St. Louis, MO
Home ► Blog ► Foods Containing Diacetyl Pose Threat to Consumers
Diacetyl is an organic compound found in foods and additives that are used for dairy flavoring. Diacetyl is also found in brown flavors, such as caramel, butterscotch, and other sweeteners. Foods containing diacetyl can be found in a variety of products but is most commonly associated with popcorn because of the substance’s connection to “popcorn-lung” — Bronchiolitis obliterans.
While diacetyl can be found naturally in some foods, it is most common in processed food products that contain flavoring additives.
Diacetyl is most prevalent in processed foods that contain butter flavoring. It is used as a flavoring agent in butter, butter sprays, margarine, shortening, oil, oil sprays and other butter-flavored substances. If a product is advertised as having “buttery flavor,” then that product likely contains diacetyl. These products commonly include:
Diacetyl is also used as a brown flavor sweetening additive in products such as:
Along with processed foods, diacetyl occurs naturally in some foods and beverages. Foods containing diacetyl that occurs naturally include:
Diacetyl poses a greater risk of toxicity when it is heated. The likelihood of adverse health risks associated with diacetyl – such as popcorn lung — is therefore increased if a product is heated prior to consumption.
Foods and beverages containing diacetyl are not inherently dangerous to consume if they are not heated. It is important to note, however, that heating products containing diacetyl trigger a chemical reaction that releases the dangerous compound into the air as a more dangerous vaporous form. While consuming diacetyl is not a major health risk, inhaling diacetyl vapors is very dangerous. This poses a great threat to users of Juul and other e-cigarettes. Diacetyl vapor inhalation is linked to an array of pulmonary complications, including the popcorn lung.
If you are heating a product that contains diacetyl — such as microwave popcorn, coffee, hot-cocoa – ensure that the product has cooled down before consuming it. Distance yourself from the product while it is heating up, and avoid prolonged exposure to diacetyl vapors.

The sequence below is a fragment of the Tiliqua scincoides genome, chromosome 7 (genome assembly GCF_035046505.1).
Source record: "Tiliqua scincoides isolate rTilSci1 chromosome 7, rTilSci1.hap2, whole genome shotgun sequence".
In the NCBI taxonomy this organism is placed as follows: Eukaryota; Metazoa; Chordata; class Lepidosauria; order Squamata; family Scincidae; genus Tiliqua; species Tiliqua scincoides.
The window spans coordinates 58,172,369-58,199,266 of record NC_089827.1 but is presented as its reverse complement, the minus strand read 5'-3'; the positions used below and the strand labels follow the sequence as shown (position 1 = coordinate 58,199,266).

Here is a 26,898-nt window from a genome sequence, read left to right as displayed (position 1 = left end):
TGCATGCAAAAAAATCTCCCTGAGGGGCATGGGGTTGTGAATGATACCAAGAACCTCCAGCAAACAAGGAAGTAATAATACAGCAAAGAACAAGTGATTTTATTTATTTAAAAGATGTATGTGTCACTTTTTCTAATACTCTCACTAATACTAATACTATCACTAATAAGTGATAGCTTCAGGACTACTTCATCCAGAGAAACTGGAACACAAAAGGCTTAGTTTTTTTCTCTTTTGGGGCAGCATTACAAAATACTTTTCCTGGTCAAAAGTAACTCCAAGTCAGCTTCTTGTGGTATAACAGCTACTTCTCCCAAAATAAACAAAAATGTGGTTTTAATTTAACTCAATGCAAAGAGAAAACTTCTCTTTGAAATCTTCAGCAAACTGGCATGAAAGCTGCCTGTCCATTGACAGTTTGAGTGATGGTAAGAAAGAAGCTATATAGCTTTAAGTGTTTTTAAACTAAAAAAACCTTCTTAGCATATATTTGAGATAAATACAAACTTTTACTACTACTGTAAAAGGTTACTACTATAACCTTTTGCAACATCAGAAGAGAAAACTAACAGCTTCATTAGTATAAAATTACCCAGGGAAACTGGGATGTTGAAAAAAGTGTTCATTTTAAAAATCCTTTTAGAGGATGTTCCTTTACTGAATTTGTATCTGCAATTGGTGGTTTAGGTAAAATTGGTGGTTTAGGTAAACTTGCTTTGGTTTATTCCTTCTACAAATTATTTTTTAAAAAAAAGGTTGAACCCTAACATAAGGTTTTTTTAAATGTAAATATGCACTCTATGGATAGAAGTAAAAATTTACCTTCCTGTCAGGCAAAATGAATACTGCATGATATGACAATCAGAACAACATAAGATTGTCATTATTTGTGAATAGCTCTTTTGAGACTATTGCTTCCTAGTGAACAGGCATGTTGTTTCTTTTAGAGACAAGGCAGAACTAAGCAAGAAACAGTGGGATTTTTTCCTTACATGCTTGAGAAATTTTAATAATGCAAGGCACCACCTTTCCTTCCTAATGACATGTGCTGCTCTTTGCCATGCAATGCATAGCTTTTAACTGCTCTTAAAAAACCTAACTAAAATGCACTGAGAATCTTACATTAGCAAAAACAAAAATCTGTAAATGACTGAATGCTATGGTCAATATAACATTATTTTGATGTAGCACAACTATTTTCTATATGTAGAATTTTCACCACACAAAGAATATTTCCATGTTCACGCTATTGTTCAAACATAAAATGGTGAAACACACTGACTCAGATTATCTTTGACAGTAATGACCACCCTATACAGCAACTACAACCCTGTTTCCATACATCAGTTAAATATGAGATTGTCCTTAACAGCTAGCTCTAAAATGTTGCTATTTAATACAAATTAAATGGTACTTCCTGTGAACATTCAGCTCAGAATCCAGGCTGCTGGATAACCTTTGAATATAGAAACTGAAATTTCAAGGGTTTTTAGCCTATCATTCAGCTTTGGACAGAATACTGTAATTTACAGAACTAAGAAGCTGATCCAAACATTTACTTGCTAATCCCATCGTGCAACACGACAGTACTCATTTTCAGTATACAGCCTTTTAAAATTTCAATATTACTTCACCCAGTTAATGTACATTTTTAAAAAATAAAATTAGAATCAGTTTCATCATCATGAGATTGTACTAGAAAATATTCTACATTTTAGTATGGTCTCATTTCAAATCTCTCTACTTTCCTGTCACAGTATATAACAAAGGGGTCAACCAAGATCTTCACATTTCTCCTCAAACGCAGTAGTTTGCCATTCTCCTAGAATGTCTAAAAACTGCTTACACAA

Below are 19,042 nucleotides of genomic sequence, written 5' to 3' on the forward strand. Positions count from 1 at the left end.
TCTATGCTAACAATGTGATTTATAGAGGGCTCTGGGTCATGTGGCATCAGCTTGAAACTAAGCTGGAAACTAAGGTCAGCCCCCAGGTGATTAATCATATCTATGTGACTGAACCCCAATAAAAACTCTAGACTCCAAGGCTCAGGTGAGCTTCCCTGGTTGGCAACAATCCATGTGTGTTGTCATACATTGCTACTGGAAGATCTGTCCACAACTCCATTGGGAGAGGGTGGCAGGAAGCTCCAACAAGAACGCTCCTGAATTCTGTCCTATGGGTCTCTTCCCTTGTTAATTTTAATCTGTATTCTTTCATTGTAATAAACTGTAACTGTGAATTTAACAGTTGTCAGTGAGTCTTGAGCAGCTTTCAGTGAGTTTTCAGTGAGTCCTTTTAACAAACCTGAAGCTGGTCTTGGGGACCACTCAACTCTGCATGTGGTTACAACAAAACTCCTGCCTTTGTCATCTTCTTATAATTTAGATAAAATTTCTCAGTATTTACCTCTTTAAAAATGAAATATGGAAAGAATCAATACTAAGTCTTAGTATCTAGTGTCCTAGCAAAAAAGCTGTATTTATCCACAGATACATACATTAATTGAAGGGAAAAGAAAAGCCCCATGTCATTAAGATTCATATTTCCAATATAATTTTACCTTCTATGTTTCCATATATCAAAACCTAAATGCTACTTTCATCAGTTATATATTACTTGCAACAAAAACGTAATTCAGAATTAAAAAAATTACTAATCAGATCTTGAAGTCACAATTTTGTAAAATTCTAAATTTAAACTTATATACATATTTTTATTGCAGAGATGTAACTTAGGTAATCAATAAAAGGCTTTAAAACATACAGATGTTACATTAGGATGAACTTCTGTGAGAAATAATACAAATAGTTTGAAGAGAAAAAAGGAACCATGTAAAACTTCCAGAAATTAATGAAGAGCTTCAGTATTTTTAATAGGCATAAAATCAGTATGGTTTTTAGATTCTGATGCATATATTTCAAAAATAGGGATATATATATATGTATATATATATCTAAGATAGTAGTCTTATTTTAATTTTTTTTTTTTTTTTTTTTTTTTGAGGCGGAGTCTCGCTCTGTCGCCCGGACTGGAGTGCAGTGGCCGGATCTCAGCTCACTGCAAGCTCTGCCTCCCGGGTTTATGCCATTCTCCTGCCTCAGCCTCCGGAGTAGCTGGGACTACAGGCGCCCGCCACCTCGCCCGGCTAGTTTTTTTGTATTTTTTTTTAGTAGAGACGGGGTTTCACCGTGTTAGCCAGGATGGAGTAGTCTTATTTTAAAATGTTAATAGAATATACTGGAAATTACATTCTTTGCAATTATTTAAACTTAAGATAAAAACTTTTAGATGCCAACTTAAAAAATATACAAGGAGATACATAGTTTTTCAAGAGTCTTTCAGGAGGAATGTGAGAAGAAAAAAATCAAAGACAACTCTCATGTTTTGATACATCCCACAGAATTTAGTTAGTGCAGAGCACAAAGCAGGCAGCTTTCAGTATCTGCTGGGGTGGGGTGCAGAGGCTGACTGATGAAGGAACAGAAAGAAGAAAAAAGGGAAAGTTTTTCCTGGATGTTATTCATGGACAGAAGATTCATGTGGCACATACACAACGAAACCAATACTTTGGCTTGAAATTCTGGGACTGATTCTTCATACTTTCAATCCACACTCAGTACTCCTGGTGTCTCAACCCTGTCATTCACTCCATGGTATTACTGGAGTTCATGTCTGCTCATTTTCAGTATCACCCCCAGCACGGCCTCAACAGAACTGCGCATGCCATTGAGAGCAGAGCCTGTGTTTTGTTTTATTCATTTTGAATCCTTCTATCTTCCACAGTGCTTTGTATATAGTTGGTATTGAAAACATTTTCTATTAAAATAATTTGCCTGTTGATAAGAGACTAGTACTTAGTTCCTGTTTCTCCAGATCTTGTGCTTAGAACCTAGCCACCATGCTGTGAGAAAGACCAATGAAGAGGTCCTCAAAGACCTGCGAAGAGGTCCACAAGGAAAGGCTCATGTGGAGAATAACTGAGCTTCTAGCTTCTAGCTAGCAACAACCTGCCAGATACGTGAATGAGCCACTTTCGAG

About popcorn, is it all popcorn or is it popcorn that has added flavoring? I make popcorn a couple of times a week, and I will add a cajun seasoning and turmeric. No butter ever
Posted by Rodney on Mon Feb 26 2018 10:58am
Rodney, it is popcorn with added flavoring.
Posted by Lindsey Andrews on Mon Feb 26 2018 11:40am
Is there anything worth eating that does not contain diacetyl? Why do these products not contain warnings? The FDA is supposed to warn about harmful food products
Posted by PJ Colella on Fri Nov 23 2018 4:09pm
The FDA collects and evaluates products based on the reports they receive from consumers and doctors. The best thing you can do in this type of situation is to report any adverse side effects. More information can be found on our blog: Report an Injury or Side Effect.
Posted by Lindsey Andrews on Tue Dec 18 2018 3:00pm
Just read an article regarding DIPCETYL (buttery flavoring). It effects you memory!
Posted by Sam Longwell on Wed Nov 28 2018 2:38pm
I read that it’s not just memory – it can add to the chance of Alzheimer’s disease. Microwave popcorn seems to be extremely toxic. As per WebMD.
Posted by Mari on Sat Jul 20 2019 11:04am
Your email address will not be published. Required fields are marked *
Save my name, email, and website in this browser for the next time I comment.
« Read more related news
Contact us by phone at 1-888-508-6752 or email us below.
© 2019 TorHoerman Law LLC.
The contents of this webpage have been prepared by TorHoerman Law, LLC for informational purposes only. None of this information is intended as either legal or medical advice or opinions. No attorney/client relationship is established with use of this website. Sending or receiving information through this site, posting to our blogs/news site does not establish an attorney/client relationship. An attorney/client relationship with TorHoerman Law is established only by an express and written agreement by TorHoerman Law to represent you. Our attorneys make a case-by-case assessment of any claims and results may vary depending on the facts concerning any case. The attorneys at TorHoerman Law are licensed to practice in Illinois, Missouri, and California. In some circumstances, cases may be sent to other qualified lawyers. In those circumstances, TorHoerman Law maintains joint responsibility.